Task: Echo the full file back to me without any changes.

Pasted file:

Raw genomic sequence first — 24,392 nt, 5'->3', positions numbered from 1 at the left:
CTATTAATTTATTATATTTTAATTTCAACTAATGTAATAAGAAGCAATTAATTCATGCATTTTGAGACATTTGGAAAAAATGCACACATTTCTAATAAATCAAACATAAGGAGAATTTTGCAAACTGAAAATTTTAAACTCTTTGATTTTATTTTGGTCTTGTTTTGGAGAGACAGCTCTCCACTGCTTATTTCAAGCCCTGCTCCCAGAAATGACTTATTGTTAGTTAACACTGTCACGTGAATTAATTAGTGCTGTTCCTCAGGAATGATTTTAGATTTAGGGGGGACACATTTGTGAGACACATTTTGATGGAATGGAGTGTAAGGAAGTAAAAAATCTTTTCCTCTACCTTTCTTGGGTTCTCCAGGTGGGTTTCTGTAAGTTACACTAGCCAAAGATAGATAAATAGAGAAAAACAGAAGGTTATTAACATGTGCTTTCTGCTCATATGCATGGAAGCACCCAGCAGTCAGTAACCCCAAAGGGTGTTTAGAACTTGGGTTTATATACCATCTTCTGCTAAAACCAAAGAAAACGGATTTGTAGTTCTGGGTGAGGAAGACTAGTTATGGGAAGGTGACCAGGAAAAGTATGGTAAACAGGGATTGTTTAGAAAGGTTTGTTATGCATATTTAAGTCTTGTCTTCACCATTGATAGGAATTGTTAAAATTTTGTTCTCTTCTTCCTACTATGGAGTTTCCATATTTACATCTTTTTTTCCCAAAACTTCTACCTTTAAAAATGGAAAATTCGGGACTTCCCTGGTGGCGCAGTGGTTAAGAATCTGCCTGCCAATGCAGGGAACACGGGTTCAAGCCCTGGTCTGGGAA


Raw genomic sequence first — 24,392 nt, 5'->3', positions numbered from 1 at the left:
CTATTAATTTATTATATTTTAATTTCAACTAATGTAATAAGAAGCAATTAATTCATGCATTTTGAGACATTTGGAAAAAATGCACACATTTCTAATAAATCAAACATAAGGAGAATTTTGCAAACTGAAAATTTTAAACTCTTTGATTTTATTTTGGTCTTGTTTTGGAGAGACAGCTCTCCACTGCTTATTTCAAGCCCTGCTCCCAGAAATGACTTATTGTTAGTTAACACTGTCACGTGAATTAATTAGTGCTGTTCCTCAGGAATGATTTTAGATTTAGGGGGGACACATTTGTGAGACACATTTTGATGGAATGGAGTGTAAGGAAGTAAAAAATCTTTTCCTCTACCTTTCTTGGGTTCTCCAGGTGGGTTTCTGTAAGTTACACTAGCCAAAGATAGATAAATAGAGAAAAACAGAAGGTTATTAACATGTGCTTTCTGCTCATATGCATGGAAGCACCCAGCAGTCAGTAACCCCAAAGGGTGTTTAGAACTTGGGTTTATATACCATCTTCTGCTAAAACCAAAGAAAACGGATTTGTAGTTCTGGGTGAGGAAGACTAGTTATGGGAAGGTGACCAGGAAAAGTATGGTAAACAGGGATTGTTTAGAAAGGTTTGTTATGCATATTTAAGTCTTGTCTTCACCATTGATAGGAATTGTTAAAATTTTGTTCTCTTCTTCCTACTATGGAGTTTCCATATTTACATCTTTTTTTCCCAAAACTTCTACCTTTAAAAATGGAAAATTCGGGACTTCCCTGGTGGCGCAGTGGTTAAGAATCTGCCTGCCAATGCAGGGAACACGGGTTCAAGCCCTGGTCTGGGAA